Hi-tech for clean energy progress



During this global pandemic, energy access has proved more crucial to human well-being than ever before, as recovery from the virus requires access to telehealth services, safe temperatures, and powered medical devices. This new reality and lifestyle changes reduced fossil consumption during lockdowns, accounting for the decline in oil prices and technological availability. As a result, many governments implemented clean energy strategies.

A sustainable recovery

American economist Milton Friedman once said: “Only a crisis produces real change.” So, now that we are in the midst of complex turmoil, there is an opportunity to restructure the economy and prioritize environmental impact. In the aftermath of saving lives and protecting people’s livelihoods, governments and organizations should understand that the pandemic is inextricably intertwined with global ecological issues. Therefore, to ensure sustainable recovery in the years to come, it is critical to focus on efficient, sustainable recovery.

A sustainable recovery strategy means promoting policies and investments that positively impact the environment and bring health and socio-economic benefits. By adopting innovative policies, countries can pave the way for economic recovery and quality jobs based on new and environmentally sensitive business models.

Various studies have pointed out that the post-pandemic period will determine whether the world hits or misses the Paris Agreement targets. Prioritized recovery includes:

  • Direct support for zero-emissions technologies and infrastructure.

  • Reducing fossil fuel subsidies.

  • Clean water.

  • Promoting nature-based solutions.

Nevertheless, one major practical challenge to implementing a sustainable recovery lies in ensuring that countries are well equipped with the knowledge and skills.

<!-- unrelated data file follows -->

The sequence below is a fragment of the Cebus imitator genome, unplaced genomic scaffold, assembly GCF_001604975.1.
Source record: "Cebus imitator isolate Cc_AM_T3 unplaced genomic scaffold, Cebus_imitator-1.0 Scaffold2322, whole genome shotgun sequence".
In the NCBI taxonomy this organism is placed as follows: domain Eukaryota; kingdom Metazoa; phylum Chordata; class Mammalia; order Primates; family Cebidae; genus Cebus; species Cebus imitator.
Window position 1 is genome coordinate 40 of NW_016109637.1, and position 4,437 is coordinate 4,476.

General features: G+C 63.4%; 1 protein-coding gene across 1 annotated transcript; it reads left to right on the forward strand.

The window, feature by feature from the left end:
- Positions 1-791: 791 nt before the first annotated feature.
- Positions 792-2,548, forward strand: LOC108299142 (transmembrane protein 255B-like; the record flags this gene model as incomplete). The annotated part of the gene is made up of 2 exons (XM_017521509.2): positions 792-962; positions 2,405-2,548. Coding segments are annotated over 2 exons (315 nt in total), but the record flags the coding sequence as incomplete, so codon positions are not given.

A fight to fit in the future!

Evidence shows that countries that invest in sustainable stimulus during the financial crisis have successfully created jobs and boosted their economies (Jaeger, 2020). According to the American Recovery and Reinvestment Act (ARRA, 2016), clean energy investment during the financial crisis provided a solid economic recovery of 900,000 jobs by the end of 2015. Nevertheless, studies have shown that while the stimulus was designed to have short-term effects, there were also longer-term effects.

Sustainable stimulus investments are risky because they are most effective in high-skill sectors. Instead of using stimulus packages to support ‘business as usual,’ locking in obsolete economic models, governments should invest in a new economy that is ‘fit for the future with access to all.' This implies helping everyone smoothly transition into this new paradigm: sustainable, inclusive, competitive, and prepared.

The critical challenge is a careful selection of the types of technological and infrastructure investments that can bring both job creation and environmental benefits in the medium to long-run (Popp et al., 2020). Consequently, the challenge is to quickly implement separate economic, social, and ecological recovery packages and integrated policies. We need to combine social protection with climate action and economic recovery to build back and transform economies and societies in an environment-efficient manner.


Unlocking clean energy

Governments and organizations should work together to deploy policies to improve socio-economic and environmental outcomes. Some deployment policies may drive unintended and premature technological lock-in. New technologies face economic and market barriers to competing with other technologies until their new manufacturing techniques are adopted and economies of scale take over.

*Technology lock-in means that a company’s early-stage technology choices strongly affect its latest technology development trends and decisions

Policymakers looking to advance clean energy should fill the R&D investment gap left by the private sector. A not well-oriented policy can often create a ring-fenced market, putting current-generation and next-generation clean energy technology against each other in an unfair fight. Thus, policymakers should enact intelligent deployment policies that dovetail with support for innovation, R&D, or different strategies such as private-public collaboration.


The Biden-Harris administration has been direct in pursuing a historic clean investment in clean energy innovation. In the first days of the new Administration, President Biden has taken executive actions towards managing the climate crisis and restoring scientific integrity. With the recent announcement of US$100 million funding for innovation and transformative energy R&D, the Department of Energy (DOE) could better coordinate and strengthen US leadership in climate change. Recently, the Secretary of Energy Jennifer Granholm commented about the tremendous opportunity to invest in technologies already developed in national labs, arguing that costs can come down once taken to scale.


A complex machine